The Freedom of a Debt-Free Life
If you think it’s not possible to live debt-free, think again!
Not only is it possible to live debt-free, but you can also do so while still enjoying more than just the bare necessities.
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Make a plan – then stick to it
The first step of action in reducing your debts to live debt-free is to make a plan, then stick to it.
The freedom of a debt-free life is rewarding, but it can be difficult at the beginning.
To start, list out all of your debts, including credit card debt, vehicle loans, payday loans, or money you owe to friends and family.
This may be one of the hardest parts of living debt-free; it can be overwhelming to see your debts all grouped together.
Next, look at which debts you might be able to downgrade.
While you will have required debts like a mortgage or rent, or vehicle loans, it doesn’t mean that you can’t downsize these debts.
If you’re living beyond your means, you’ll need to decrease your spending.
Should you have several high-interest credit card debts, consider looking into debt consolidation options.
If this collection of debts is overwhelming, you may need to seek out a financial expert to get you on the right path towards a debt-free life.
Create a Budget
Your next step is to create a budget.
Calculate your monthly income, and then directly compare your monthly debts to your monthly income.
Ideally, you should be looking at the last six months of spending since one month may not be the best example of how you normally spend money.
After you’ve done this, make a list of needs along with how much they cost.
Now, subtract your “needs” from your income.
How much is left?
This is how you should decide how much you put towards savings, how much you should be paying down your debt, and where you’ll be able to throw in a few “want” items.
If your current monthly debts are substantially higher than your monthly income, seek help.
Pay down debt
If you really seek the freedom of a debt-free life, you’ll need to pay down your debts fairly aggressively.
Each month, work to pay as much as you comfortably can on any high-interest loans or credit card debts.
If you’re making minimum payments on your credit cards, you’re primarily paying the interest, not the principal.
The more you can pay each month, the quicker the interest decreases as the principal does.
So, each month you pay more than the minimum, you’re also paying more of the principal.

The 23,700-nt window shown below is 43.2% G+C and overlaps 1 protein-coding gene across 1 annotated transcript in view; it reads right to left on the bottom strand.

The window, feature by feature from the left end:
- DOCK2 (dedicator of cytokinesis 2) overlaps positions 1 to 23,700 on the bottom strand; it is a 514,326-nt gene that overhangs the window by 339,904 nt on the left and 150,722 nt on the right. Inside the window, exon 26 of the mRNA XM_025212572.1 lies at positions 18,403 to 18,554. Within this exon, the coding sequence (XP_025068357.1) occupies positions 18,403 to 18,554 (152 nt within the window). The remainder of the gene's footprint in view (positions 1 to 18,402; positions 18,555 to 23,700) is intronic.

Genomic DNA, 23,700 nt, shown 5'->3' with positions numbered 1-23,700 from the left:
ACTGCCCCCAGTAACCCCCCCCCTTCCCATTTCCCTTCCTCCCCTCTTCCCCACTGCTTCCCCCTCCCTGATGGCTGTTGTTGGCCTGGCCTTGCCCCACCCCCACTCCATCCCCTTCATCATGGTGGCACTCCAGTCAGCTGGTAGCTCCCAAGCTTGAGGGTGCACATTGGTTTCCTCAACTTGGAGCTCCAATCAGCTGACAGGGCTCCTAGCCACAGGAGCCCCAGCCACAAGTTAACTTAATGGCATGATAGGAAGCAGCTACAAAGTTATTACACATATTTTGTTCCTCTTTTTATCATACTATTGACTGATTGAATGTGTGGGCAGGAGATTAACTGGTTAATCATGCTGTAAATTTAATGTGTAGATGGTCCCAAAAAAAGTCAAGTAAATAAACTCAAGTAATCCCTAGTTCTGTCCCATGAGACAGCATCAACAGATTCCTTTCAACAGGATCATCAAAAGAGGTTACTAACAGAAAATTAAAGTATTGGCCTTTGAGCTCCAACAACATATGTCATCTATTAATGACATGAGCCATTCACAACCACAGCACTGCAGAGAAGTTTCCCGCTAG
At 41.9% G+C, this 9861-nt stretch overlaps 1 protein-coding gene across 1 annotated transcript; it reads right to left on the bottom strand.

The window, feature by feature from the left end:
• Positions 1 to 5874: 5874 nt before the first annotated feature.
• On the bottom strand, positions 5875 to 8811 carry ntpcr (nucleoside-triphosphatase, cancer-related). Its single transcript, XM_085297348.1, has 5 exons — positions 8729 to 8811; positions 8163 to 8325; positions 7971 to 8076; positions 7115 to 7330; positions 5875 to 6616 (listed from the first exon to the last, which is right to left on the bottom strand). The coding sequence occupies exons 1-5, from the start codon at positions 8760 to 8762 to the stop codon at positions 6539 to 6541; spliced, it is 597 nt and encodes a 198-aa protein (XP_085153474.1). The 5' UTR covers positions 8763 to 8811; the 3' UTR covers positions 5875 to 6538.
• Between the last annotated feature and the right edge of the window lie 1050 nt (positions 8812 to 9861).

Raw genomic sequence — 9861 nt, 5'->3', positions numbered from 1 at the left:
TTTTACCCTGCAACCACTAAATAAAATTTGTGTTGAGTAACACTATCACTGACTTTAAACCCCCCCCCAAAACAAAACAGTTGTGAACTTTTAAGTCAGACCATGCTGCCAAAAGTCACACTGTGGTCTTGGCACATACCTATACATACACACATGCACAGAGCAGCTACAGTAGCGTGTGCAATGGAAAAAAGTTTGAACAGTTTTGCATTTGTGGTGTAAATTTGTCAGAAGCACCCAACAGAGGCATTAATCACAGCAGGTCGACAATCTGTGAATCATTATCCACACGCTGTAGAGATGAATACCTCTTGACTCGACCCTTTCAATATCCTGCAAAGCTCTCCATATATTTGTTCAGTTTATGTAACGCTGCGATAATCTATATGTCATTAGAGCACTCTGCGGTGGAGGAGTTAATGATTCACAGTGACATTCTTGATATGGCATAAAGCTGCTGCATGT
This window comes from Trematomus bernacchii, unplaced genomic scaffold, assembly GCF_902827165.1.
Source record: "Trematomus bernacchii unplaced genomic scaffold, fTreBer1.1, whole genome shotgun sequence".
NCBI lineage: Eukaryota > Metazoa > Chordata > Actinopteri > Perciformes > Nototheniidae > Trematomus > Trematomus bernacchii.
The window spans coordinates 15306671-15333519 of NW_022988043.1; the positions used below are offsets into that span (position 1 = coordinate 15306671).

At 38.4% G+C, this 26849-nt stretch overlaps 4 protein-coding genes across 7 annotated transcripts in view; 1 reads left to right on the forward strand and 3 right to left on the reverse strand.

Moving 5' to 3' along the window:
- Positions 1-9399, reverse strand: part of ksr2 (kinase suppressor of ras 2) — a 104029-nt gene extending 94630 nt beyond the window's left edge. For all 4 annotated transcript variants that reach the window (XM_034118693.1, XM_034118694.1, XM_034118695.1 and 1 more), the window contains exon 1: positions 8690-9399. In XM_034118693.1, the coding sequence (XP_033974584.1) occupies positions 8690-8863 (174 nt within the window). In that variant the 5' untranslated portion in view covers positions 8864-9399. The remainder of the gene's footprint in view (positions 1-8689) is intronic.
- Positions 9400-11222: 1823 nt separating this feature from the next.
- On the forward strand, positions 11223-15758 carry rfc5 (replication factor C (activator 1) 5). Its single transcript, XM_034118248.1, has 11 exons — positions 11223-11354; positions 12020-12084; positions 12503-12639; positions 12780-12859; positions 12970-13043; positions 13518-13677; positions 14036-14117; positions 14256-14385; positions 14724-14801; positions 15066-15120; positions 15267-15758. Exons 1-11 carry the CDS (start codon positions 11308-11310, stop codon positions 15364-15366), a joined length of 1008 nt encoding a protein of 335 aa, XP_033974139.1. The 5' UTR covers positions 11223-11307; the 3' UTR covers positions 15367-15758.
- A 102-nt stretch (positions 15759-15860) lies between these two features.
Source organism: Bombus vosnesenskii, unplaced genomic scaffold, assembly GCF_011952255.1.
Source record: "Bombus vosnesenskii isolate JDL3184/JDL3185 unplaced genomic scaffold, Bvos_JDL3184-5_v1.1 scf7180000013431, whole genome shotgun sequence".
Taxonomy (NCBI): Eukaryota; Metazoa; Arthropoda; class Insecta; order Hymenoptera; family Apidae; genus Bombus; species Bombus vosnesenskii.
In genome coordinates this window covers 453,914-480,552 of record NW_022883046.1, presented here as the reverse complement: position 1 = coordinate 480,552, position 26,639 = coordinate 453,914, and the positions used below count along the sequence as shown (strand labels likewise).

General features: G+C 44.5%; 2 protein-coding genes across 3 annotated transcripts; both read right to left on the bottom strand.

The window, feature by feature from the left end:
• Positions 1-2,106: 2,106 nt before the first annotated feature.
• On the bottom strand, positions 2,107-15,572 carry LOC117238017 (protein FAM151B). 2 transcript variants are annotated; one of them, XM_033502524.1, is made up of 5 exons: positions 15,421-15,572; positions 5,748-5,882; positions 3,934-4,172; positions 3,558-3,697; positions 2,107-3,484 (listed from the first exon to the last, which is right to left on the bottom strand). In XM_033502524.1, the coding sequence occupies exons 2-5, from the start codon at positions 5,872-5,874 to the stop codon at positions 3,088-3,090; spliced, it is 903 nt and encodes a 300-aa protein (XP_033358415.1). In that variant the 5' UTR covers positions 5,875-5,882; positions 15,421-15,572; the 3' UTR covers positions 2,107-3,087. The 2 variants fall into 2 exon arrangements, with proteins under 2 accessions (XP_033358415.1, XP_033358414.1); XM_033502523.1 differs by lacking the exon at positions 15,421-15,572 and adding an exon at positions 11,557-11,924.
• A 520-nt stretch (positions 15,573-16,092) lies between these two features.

This is why you should aim to pay down high-interest debts first, then work on smaller or lower-interest debts thereafter.
Once you are able to stick to your budget and have paid off your debts, welcome to the debt-free life.
It is up to you whether you put money towards savings, which is advisable, or whether you loosen your budget slightly to put more “wants” back into your plan.
When to seek help
If you look at your debt and realize it’s too far out of reach when you compare your ideal budget and your income, then you have a few options.
First, as mentioned earlier, you may want to consider downsizing, such as selling your expensive car to get rid of the expensive loan and opt for something a lot cheaper which you can easily pay each month.
The second option is to look for higher income, but that can take months to secure.
Thirdly, consider seeking outside professional help.
At Bankruptcy Canada, we can set you up with a financial professional for an initial assessment to see if you are a good candidate for informal options like debt consolidation, or more formal solutions like a consumer proposal to help eliminate some of your outstanding debt.
Information on Consumer Proposals
Consumer Proposals in Canada – An Alternative to Bankruptcy
What is a Consumer Proposal?
How to Amend a Consumer Proposal
What are the Benefits of a Consumer Proposal?
What are the Steps in a Proposal?
Consumer Proposal Eligibility
What Debts Are Erased in a Consumer Proposal?
Is There Life After a Proposal?
How to File for Bankruptcy
What is Bankruptcy?
How Does Bankruptcy Work?
What is the Cost of Bankruptcy in Canada?
How to Rebuild Credit Following Bankruptcy
Personal Bankruptcy in Canada
What Debts are Erased in Bankruptcy?